Gorgeous, Stunning Satellite Images of the Human Impact on Earth
In 1987, writer Frank White coined the term “overview effect” in his book of the same name, describing the cognitive shift that occurs in astronauts’ perceptions when contemplating the whole of planet Earth from space.
We can’t all be astronauts, but Benjamin Grant, a New York City–based brand strategy consultant, was inspired by White’s idea and decided to capitalize on the wealth of satellite imagery available on the Web to mimic the experience. At Daily Overview, Grant curates images of the Earth to open our eyes to how man’s behavior continues to redesign the rapidly changing face of the planet.
“From our line of sight on the earth's surface, it’s impossible to fully appreciate the beauty and intricacy of the things we’ve constructed, the sheer complexity of the systems we’ve developed, or the devastating impact that we’ve had on our planet,” reads a mission statement on the project website.
Grant starts by choosing satellite photographs from the databases of DigitalGlobe that center on areas where man’s impact have left marks. “I perform slight color corrections to increase the clarity of the images but do not manipulate any of the subject material,” Grant told me in an email. “I try to make these changes as minimal as possible,” he said, adding that he often adjusts the colors to make the images “more realistic,” for example, if the original satellite image is blurred or discolored.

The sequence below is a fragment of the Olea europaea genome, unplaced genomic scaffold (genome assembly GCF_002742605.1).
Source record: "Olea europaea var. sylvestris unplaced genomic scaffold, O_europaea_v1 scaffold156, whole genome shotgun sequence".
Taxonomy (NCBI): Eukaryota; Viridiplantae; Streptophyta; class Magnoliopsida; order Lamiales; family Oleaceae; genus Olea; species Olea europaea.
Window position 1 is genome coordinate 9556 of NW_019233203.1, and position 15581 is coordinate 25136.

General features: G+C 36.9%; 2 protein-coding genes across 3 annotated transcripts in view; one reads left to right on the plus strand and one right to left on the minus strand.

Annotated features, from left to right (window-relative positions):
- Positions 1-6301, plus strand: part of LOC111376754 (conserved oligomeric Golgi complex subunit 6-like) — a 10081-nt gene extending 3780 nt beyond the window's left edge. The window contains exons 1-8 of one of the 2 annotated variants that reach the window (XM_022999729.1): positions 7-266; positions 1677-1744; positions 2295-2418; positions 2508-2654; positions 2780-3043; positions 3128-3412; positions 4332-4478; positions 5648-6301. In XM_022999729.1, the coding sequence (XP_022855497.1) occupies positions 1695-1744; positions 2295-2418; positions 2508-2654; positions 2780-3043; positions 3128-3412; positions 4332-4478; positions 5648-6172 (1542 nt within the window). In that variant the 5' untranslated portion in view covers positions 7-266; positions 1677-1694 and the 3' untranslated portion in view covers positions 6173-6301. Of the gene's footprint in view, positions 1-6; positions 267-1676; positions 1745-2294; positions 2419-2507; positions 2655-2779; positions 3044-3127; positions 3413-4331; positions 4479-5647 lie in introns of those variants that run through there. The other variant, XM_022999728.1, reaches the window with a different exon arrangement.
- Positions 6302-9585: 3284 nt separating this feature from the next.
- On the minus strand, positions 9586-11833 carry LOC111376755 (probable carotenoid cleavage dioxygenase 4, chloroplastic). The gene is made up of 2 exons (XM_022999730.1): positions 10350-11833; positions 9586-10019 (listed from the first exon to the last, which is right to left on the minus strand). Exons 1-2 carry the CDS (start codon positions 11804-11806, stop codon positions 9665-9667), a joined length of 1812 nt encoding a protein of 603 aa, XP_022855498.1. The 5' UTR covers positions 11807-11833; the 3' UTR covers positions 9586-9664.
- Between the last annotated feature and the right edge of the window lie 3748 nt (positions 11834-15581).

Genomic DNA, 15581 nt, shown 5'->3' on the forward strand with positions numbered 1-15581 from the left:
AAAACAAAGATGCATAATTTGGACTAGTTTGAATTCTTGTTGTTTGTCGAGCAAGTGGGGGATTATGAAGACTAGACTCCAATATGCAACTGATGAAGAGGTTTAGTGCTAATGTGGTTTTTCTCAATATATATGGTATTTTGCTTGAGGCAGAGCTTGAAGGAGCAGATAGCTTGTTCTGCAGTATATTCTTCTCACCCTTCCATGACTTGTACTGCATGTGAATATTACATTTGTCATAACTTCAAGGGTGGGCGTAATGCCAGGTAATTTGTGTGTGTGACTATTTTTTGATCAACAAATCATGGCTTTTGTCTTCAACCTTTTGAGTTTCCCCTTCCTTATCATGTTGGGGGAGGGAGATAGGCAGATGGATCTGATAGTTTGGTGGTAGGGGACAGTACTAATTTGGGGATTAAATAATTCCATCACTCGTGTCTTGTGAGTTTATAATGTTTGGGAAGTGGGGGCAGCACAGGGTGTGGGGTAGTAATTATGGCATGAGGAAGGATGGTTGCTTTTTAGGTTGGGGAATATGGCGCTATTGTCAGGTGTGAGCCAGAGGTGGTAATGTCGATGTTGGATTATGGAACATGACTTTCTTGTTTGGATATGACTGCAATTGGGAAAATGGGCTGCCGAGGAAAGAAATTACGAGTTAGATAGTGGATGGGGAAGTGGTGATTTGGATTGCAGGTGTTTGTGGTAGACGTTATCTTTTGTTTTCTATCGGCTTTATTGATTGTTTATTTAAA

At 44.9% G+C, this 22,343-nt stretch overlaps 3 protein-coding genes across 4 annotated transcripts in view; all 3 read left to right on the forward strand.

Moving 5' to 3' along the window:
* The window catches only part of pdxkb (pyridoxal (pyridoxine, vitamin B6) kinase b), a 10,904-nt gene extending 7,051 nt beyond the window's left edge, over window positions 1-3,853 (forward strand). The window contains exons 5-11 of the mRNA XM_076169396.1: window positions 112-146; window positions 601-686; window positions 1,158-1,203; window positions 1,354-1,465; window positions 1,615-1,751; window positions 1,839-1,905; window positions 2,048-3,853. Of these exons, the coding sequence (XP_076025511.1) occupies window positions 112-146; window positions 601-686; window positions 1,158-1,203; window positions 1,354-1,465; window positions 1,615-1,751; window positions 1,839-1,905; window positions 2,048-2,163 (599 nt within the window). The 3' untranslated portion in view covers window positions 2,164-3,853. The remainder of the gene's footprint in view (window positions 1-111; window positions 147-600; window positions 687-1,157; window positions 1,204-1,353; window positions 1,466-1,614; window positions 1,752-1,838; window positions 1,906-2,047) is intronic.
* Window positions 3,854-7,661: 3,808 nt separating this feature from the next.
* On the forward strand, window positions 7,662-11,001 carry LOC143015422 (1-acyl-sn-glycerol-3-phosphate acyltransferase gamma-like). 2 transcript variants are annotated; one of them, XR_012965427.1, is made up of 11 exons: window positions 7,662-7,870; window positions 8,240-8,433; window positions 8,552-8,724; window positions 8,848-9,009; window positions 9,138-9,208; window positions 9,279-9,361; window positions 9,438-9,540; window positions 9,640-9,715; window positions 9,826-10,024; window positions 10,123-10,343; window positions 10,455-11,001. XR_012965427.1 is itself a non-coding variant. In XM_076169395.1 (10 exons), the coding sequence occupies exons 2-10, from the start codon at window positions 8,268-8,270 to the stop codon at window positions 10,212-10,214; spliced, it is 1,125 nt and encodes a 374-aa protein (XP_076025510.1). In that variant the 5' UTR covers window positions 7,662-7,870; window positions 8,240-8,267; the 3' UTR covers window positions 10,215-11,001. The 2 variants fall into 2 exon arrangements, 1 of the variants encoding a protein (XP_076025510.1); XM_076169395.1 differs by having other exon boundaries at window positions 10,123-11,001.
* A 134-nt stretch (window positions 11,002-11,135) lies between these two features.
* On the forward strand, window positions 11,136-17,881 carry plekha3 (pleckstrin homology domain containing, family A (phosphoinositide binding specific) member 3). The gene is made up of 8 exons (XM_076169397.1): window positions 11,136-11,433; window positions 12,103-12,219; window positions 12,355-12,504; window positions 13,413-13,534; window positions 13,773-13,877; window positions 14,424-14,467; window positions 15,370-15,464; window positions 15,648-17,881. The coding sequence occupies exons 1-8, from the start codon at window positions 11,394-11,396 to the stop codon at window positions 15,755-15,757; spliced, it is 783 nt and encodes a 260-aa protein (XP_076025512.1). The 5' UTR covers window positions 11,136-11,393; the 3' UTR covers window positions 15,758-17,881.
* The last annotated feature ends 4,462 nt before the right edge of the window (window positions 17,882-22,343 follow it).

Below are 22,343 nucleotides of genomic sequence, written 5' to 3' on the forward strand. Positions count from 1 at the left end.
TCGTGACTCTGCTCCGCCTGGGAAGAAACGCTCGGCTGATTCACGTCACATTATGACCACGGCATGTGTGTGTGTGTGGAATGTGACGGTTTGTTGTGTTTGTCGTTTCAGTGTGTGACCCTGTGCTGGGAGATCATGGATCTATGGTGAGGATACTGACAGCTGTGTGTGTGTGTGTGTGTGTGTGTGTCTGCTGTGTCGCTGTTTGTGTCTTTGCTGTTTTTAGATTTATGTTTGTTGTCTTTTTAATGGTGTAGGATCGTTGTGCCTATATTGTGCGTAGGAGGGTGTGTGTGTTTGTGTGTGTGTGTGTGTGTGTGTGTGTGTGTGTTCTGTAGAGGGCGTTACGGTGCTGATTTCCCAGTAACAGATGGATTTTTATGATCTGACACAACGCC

The photos have an eye-catching, abstract allure but become more thought-provoking when the mind zooms in to consider the details.
“The mesmerizing flatness seen from this vantage point, the surprising comfort of systematic organization on a massive scale, or the vibrant colors that we capture will hopefully turn your head,” the mission statement continues. “However, once we have that attention, we hope you will go beyond the aesthetics, contemplate just exactly what it is that you're seeing, and consider what that means for our planet.”
In addition to the Daily Overview website and Instagram account, Grant has collaborated on “Welcome to the Anthropocene: The Earth in Our Hands,” a show on now through Jan. 31 at the Deutsches Museum in Munich.
“The basic premise of the exhibition is that we've entered into a new era in the history of the planet as a result of human activity,” Grant said. In a collaboration with the museum, he has created 25 large-format Overview prints available for purchase for those who would rather ponder the globe from something other than a screen.
Listen to astronauts share their experiences of the overview effect in the short film below:
OVERVIEW from Planetary Collective on Vimeo.